The Stranger Within Work Team: Adaptation
More and more young people who are capable of quickly adapting to new conditions are entering the labor market. But the labor market itself becomes so diverse that candidates need a lot of energy to find their own team. So the problem of adaptation becomes all the acuter.
Psychologists distinguish three stages of adaptation of a new employee:
The first phase - the period of acute adaptation - lasts 1-2 months and, as a rule, coincides with the probationary period. While the applicant strives to make the maximum impression, his or her working capacity is reduced by 50-60% precisely because of the stress associated with adaptation.
The manager must listen to the objections of the buyer, take them into account, and ask clarifying questions. Only after that, the manager can give arguments in favor of the product of the company. He or she can say, "You're right, the issue of the price is really important for both you and our company. Can you, please, clarify if you compare with some other price or are there other reasons?" Depending on the answer, the manager must give 2-3 arguments in favor of your company's product.
At the age of 30 to 40 people are more cautious in their primary communication, they listen more to the opinion of leaders and they realize their role and horizons of the career in the new organization.
From 40 years until the age of retirement, employees are confident in their expertise and can make the mistake of crushing everybody with their authority even before they earn any authority in the eyes of the colleagues.
The acute phase of adaptation is replaced by the "phase of optimism". This happens 3-4 months after employment. The former applicant starts considering him/herself to be one of the team and is used to job duties. However, not always the team gets used to the new employee by this time enough to forgive misunderstanding in the intricacies of corporate relationships or professional mistakes.
How quickly the team will accept the beginner is unpredictable. Both psychologists and career advisers do not have a common opinion on this matter. In the opinion of Olivia Herrera, a business psychologist, the time required for getting used to a newcomer might be from two weeks to a month. Nancy Richards is convinced that the time is much longer – about a year and a half. "In bureaucratic systems, it can be up to six months but in a small business, a candidate can be integrated into the company in a week," –replies Ethan Hill, career coach consultant and head of Castony Career Development.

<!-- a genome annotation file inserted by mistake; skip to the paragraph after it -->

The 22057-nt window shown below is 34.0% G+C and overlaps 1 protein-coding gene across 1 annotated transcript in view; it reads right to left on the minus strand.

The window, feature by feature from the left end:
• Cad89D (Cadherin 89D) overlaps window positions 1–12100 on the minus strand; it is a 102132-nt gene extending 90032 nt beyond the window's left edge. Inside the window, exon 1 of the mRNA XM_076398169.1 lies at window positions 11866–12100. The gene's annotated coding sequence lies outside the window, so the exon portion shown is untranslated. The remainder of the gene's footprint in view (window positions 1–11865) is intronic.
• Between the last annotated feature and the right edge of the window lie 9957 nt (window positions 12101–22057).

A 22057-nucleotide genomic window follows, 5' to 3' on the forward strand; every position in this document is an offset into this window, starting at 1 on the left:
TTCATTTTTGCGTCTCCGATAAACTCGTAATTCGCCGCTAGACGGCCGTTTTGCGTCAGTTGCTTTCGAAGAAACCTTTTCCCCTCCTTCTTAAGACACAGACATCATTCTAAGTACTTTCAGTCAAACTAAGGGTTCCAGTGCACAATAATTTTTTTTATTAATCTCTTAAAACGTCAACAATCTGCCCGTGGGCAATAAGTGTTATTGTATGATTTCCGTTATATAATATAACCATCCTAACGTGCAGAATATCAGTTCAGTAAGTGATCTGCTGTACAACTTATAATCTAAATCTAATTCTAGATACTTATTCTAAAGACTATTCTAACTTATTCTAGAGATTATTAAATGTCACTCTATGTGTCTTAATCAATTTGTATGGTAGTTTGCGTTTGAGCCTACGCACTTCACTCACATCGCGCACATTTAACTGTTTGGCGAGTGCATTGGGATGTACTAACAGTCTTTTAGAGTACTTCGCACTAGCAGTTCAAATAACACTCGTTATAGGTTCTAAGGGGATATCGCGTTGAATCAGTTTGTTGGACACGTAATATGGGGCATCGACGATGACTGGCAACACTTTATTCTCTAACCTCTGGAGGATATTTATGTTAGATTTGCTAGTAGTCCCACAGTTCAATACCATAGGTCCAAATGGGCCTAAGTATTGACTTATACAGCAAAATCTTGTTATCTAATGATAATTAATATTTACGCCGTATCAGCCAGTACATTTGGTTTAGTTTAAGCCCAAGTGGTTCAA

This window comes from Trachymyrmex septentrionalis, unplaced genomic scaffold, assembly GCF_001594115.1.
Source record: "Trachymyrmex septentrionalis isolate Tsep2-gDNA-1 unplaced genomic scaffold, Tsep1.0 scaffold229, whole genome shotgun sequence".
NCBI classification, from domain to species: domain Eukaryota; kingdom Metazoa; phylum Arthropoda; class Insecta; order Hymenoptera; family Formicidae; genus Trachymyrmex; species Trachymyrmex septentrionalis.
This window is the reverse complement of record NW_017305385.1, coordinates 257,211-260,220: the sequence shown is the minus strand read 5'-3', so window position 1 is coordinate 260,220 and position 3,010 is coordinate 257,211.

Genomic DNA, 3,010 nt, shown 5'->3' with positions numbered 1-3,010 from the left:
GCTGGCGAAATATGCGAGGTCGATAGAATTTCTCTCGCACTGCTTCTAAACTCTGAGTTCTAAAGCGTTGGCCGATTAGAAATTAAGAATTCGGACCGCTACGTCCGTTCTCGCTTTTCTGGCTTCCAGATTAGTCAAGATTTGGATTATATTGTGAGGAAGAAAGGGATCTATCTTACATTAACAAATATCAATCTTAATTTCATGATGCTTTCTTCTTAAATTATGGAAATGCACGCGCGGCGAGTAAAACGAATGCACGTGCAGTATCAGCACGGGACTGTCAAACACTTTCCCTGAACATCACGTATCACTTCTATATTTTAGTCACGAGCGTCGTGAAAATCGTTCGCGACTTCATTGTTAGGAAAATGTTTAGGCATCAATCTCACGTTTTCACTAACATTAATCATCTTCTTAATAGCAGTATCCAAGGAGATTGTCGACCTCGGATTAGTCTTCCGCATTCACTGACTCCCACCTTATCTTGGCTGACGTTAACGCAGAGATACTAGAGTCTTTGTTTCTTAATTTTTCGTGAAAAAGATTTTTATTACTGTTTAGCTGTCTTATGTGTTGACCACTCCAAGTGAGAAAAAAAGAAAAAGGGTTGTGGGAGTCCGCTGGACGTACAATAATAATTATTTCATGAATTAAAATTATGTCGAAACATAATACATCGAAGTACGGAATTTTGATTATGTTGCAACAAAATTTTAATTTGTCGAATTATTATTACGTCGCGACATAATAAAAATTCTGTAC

Six months after getting the job, the employee enters the "period of secondary adaptation". Some psychologists believe that this is not even an adaptation, but a consolidation within the team. Rules and internal etiquette have already been learned, the workflow is regular, the employee mentally associates him/herself with the rest of the team. By this time a person successfully completes professional (the skills and specificity of the work are learned), psycho-physiological (learns the rhythm of work, safety techniques), socio-psychological (in one way or the other he or she joins the team) and organizational adaptation (learns to correlate his or her work and team’s work).
The size of the company matters
Being a newcomer to a PR company and a factory are two different things. Adapting in factory teams is more difficult because they formed their corporate culture for years. In addition, in such teams, a certain patriarchal order or even "dynasty" can form.
"There are industries or functional groups with a high communication index, where communication is easier and closer; they are media, commerce, marketing, and PR. In production and heavy equipment industry, adaptation takes more time," - adds Ethan Hill.
"Adaptation in a team is easier if the company is young enough and flexible, with clear rules and a single conceptual apparatus. As a rule, such teams are formed in banking, consulting, and development," – believes Nancy Richards.
A special place is occupied by any creative collectives. "It's like the corps de ballet: every dancer feels more talented than a prima ballerina. Therefore, entering into such groups is most difficult. Every new person here is, first of all, a future star and accepted with hostility, "says Nancy Richards.
The easiest to adapt in are IT-teams. Employees in them "speak the same language" and immediately form a separate caste.